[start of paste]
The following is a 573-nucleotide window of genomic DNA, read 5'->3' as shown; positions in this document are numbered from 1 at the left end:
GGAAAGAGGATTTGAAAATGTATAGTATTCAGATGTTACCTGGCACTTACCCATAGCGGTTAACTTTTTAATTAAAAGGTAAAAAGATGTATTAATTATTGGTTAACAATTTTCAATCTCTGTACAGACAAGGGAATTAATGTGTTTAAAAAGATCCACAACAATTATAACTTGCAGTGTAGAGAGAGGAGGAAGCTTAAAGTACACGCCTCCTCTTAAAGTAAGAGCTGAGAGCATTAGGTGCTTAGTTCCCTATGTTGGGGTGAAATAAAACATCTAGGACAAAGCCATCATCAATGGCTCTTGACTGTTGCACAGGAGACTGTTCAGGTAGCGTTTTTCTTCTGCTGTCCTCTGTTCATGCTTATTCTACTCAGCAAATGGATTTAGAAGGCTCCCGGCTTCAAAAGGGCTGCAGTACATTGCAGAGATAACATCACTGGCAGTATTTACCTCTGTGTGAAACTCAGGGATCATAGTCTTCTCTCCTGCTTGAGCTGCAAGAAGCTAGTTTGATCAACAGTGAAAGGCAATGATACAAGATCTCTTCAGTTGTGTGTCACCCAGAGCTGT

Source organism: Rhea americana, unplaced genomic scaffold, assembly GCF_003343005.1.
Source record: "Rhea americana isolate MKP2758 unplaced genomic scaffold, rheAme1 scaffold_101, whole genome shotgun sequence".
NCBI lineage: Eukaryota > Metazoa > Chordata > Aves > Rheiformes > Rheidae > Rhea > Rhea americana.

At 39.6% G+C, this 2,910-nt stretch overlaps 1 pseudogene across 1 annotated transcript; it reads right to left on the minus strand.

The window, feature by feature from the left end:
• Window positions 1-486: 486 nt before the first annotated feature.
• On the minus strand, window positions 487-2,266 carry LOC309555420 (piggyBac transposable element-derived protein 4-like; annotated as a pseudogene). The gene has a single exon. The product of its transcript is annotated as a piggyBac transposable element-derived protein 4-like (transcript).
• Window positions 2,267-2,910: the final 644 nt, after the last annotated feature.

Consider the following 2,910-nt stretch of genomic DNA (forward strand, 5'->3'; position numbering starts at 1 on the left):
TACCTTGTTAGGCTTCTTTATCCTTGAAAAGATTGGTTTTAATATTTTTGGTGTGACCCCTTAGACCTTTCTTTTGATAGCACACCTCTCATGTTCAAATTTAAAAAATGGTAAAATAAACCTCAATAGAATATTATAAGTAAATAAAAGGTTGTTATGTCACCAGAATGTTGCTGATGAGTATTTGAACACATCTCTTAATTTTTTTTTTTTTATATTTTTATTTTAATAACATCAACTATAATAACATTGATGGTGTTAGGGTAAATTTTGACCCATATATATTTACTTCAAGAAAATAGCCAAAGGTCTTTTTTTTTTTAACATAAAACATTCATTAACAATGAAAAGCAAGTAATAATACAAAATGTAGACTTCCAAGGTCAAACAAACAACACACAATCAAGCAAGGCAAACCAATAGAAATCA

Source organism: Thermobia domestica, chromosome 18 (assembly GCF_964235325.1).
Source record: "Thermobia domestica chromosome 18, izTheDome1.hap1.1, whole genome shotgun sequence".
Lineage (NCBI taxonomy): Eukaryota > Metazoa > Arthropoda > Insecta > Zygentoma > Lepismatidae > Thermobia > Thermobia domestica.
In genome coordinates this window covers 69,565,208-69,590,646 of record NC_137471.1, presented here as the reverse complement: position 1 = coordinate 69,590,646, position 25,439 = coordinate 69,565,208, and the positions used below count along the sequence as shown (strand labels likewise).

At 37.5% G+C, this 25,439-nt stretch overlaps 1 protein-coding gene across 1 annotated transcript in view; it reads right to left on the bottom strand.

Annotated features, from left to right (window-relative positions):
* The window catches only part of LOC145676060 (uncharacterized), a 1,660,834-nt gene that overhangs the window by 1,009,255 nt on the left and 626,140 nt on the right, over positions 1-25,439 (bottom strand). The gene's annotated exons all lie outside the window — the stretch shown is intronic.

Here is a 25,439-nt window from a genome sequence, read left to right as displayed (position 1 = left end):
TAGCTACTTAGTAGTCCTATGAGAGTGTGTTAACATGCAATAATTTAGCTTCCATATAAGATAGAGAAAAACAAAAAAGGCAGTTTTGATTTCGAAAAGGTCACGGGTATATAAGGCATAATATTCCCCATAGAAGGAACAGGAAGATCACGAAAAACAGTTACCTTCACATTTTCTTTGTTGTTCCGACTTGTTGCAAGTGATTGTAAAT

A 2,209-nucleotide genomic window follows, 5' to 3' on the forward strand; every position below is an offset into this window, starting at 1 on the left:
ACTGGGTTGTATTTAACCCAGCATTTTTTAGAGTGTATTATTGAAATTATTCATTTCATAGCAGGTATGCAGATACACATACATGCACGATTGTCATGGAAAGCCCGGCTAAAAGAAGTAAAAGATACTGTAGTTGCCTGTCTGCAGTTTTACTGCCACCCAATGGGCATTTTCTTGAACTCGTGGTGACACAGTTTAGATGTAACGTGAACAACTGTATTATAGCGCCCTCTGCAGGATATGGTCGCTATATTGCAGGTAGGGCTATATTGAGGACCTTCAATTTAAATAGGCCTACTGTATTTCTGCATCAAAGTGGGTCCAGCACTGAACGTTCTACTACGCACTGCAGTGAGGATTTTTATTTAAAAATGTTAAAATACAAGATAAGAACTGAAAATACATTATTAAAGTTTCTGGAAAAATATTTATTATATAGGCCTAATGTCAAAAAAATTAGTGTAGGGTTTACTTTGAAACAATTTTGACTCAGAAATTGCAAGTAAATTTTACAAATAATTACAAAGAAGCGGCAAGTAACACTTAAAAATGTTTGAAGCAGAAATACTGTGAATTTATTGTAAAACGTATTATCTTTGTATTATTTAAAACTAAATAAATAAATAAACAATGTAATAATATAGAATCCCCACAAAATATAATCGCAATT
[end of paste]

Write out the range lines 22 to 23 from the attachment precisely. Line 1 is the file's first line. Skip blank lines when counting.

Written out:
A 2,209-nucleotide genomic window follows, 5' to 3' on the forward strand; every position below is an offset into this window, starting at 1 on the left:
ACTGGGTTGTATTTAACCCAGCATTTTTTAGAGTGTATTATTGAAATTATTCATTTCATAGCAGGTATGCAGATACACATACATGCACGATTGTCATGGAAAGCCCGGCTAAAAGAAGTAAAAGATACTGTAGTTGCCTGTCTGCAGTTTTACTGCCACCCAATGGGCATTTTCTTGAACTCGTGGTGACACAGTTTAGATGTAACGTGAACAACTGTATTATAGCGCCCTCTGCAGGATATGGTCGCTATATTGCAGGTAGGGCTATATTGAGGACCTTCAATTTAAATAGGCCTACTGTATTTCTGCATCAAAGTGGGTCCAGCACTGAACGTTCTACTACGCACTGCAGTGAGGATTTTTATTTAAAAATGTTAAAATACAAGATAAGAACTGAAAATACATTATTAAAGTTTCTGGAAAAATATTTATTATATAGGCCTAATGTCAAAAAAATTAGTGTAGGGTTTACTTTGAAACAATTTTGACTCAGAAATTGCAAGTAAATTTTACAAATAATTACAAAGAAGCGGCAAGTAACACTTAAAAATGTTTGAAGCAGAAATACTGTGAATTTATTGTAAAACGTATTATCTTTGTATTATTTAAAACTAAATAAATAAATAAACAATGTAATAATATAGAATCCCCACAAAATATAATCGCAATT